You can’t escape the barrage of auto insurance ads on TV (unless you turn the set off), but you can take some concrete steps to reduce your car insurance premiums – in ways that are perfectly legal, but that might tick off a talking gecko.
Average car insurance premiums tend to vary from state to state, with Louisiana demanding the highest average rates in the nation, at $2,510.87, and Maine at the low end of the spectrum, at $902.85.
No matter where you live, you can usually save some significant coin on your car insurance if you follow the following steps:
Get some “rec” room. If you work at home, or have a second car sitting in your garage that you drive occasionally, you may qualify for a lower “recreational vehicle” insurance rate.
Insurance companies are all about playing the percentages. The less you drive a vehicle, the less at risk you are to get in accident and force the insurer to pay out. Insurers, therefore, will offer lower rates for a car that’s not used to commute to work or to school. The cut-off rate for mileage is usually about 7,500 miles per year. Check with your insurer for details.
Re-take your driver’s education class. Sure, you took it before, likely when you were a teenager angling for your first driver’s license. But insurers love prepared, knowledgeable drivers, and nothing says “prepared” to an insurer like a well-informed driver fresh from a driver’s education course. Such classes usually take about four-to-five weeks, and can save you up to $300 on your annual insurance premiums.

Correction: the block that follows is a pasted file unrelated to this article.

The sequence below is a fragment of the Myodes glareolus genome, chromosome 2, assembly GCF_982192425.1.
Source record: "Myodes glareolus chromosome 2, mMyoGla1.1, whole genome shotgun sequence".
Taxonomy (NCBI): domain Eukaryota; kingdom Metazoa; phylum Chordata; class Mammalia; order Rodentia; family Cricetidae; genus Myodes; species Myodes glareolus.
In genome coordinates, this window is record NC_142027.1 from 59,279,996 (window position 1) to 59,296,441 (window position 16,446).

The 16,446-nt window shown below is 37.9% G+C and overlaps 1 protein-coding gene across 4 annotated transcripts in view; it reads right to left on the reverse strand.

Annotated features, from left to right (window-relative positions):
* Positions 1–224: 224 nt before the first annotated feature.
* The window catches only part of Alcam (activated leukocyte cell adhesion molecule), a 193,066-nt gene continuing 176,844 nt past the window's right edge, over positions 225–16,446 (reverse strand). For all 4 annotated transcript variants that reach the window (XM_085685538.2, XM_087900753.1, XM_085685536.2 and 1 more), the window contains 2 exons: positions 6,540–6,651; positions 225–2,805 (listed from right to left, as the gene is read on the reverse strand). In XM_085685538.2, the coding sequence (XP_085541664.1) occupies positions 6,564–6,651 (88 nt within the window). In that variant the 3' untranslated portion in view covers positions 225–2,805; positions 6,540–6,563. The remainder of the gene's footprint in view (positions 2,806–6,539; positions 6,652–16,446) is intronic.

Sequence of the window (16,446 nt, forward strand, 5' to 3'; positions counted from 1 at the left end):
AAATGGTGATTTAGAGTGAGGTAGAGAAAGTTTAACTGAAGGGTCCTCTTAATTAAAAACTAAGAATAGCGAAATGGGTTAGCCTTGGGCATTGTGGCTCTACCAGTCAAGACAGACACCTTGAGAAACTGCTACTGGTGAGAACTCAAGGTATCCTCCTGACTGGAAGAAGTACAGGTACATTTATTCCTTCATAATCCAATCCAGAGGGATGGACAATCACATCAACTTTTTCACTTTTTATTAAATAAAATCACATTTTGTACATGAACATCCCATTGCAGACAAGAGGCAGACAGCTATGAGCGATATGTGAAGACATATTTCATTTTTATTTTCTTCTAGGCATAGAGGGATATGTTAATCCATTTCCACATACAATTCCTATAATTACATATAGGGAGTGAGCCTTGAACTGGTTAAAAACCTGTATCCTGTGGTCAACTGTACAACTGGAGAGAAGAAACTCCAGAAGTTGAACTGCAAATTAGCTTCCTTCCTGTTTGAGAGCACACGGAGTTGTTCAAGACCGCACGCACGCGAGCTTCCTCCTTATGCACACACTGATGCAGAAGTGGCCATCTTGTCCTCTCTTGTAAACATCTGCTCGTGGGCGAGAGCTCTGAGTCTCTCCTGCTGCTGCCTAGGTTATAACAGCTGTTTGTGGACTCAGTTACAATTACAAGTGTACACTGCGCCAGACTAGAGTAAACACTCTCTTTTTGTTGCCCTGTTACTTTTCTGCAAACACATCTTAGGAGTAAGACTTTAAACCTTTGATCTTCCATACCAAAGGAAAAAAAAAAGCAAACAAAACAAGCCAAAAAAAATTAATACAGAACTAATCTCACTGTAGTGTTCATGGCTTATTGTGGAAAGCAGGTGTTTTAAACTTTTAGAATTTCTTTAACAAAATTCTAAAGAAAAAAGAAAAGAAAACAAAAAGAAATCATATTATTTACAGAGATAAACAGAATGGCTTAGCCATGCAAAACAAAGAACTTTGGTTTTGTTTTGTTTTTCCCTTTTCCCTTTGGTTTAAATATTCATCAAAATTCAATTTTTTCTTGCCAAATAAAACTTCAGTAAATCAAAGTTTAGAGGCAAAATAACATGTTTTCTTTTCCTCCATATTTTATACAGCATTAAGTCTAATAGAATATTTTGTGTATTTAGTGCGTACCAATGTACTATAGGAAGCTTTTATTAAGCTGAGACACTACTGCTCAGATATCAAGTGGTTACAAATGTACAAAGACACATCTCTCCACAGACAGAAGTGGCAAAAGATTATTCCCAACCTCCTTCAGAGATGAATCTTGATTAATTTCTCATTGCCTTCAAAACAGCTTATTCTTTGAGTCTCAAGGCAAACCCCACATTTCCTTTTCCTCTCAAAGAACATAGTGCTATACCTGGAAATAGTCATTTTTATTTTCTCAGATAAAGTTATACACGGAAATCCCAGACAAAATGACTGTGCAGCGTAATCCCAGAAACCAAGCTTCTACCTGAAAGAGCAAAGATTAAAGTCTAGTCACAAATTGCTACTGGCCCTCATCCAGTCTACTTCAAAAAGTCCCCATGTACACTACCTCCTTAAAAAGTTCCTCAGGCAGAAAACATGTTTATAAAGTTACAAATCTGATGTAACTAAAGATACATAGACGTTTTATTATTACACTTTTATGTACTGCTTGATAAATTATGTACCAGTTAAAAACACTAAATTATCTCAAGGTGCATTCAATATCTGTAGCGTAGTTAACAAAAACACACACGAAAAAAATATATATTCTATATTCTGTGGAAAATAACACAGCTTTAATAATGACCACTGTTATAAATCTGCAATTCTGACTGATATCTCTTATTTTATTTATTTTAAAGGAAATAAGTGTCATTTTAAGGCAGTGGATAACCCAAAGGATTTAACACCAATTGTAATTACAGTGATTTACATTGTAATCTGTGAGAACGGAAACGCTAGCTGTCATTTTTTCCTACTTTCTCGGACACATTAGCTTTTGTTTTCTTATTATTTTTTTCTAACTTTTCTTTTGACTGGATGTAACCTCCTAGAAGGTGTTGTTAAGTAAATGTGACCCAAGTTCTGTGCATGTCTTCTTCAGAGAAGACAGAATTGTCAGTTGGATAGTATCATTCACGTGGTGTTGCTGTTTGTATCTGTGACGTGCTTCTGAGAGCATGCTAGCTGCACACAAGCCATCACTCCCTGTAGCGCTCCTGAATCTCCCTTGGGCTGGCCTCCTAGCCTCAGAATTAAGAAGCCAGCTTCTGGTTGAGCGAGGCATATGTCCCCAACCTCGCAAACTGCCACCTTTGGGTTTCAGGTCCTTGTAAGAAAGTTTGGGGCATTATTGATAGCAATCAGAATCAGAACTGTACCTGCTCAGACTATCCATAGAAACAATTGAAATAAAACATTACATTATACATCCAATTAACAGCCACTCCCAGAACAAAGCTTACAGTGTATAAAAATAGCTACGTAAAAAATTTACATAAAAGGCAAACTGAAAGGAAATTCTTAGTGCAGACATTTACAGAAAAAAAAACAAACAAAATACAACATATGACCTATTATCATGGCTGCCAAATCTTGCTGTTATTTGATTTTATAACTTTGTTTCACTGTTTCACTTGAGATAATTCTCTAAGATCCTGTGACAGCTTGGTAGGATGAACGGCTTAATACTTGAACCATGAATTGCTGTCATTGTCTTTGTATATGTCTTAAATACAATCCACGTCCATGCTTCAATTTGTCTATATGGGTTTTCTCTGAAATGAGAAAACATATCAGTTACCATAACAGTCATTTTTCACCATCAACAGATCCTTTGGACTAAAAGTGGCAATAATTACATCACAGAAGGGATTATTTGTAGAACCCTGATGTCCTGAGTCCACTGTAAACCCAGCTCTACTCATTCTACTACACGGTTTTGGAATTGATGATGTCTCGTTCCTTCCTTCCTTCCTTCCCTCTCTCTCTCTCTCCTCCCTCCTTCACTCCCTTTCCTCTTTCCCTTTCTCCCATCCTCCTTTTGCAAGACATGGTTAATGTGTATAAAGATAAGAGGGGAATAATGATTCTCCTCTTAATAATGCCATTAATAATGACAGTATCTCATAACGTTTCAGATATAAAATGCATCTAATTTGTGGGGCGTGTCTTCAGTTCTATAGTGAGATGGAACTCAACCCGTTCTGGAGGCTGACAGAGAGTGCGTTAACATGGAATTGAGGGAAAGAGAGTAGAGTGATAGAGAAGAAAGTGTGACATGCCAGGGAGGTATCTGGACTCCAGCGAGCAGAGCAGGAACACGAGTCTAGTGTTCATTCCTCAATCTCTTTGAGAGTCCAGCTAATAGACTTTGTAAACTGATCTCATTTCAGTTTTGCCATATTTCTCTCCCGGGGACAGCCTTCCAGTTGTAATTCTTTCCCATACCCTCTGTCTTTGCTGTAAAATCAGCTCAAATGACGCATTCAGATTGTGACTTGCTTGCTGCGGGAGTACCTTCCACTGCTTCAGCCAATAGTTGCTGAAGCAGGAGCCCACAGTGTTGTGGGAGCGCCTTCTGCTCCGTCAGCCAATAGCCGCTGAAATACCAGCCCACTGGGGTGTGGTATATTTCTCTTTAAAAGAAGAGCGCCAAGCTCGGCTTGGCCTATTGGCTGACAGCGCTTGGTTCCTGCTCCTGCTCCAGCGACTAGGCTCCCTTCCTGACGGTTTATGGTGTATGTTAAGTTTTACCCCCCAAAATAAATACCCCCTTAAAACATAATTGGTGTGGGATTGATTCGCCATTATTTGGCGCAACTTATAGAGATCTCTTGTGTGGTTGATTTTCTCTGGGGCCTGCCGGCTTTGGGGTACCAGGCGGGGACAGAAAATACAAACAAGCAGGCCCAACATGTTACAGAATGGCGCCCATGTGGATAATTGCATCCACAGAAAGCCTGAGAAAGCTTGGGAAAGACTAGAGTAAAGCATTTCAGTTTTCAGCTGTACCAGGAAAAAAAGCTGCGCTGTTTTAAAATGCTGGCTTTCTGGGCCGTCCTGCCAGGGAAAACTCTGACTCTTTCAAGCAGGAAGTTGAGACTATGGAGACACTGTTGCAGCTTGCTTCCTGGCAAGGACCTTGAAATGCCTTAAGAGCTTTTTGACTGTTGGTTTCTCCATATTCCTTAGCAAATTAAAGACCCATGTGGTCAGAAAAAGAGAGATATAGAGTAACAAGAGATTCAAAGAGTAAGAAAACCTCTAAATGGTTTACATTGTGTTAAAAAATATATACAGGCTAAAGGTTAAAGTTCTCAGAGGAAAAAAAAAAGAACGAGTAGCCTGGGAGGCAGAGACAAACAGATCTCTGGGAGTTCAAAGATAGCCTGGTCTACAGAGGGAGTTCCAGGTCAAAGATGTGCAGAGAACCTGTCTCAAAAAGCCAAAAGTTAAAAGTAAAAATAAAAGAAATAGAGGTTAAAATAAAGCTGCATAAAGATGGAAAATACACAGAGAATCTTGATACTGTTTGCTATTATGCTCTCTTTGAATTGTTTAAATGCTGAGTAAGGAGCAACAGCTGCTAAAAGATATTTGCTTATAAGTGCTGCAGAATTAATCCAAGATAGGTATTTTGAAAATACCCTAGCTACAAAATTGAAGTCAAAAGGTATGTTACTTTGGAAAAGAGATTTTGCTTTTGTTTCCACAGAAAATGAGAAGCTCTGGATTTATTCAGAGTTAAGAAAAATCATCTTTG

Consolidate your insurance. Why not? Bundling all of your insurance with one carrier not only makes your record keeping easier, you’ll likely wind up with better insurance rates across the board by consolidating your car, home, life, and even health insurance under one roof.
Don’t take the first offer. It seems like a no-brainer, but busy consumers often grab the first deal they get, and don’t bother to shop around. Of course, people are busy these days and time is a commodity, too. But you’re really missing out on great deals if you don’t get out there and kick some tires, car insurance-wise. A good place to start is the National Association of Insurance Carriers. Check out the carriers in your state and see who offers the lowest rates (usually via your state’s Auto Insurance rate Comparison Chart.)
It’s also a good idea to absorb as high a deductible as you can (and then drive safely). Remember, the average auto insurance customer only makes one claim every 11 years, so the odds are good that you’ll rarely have to make that deductible payment.
Take the above tips to heart and put them to use. If you do, you really can save a bundle on car insurance – just like the TV commercials say.
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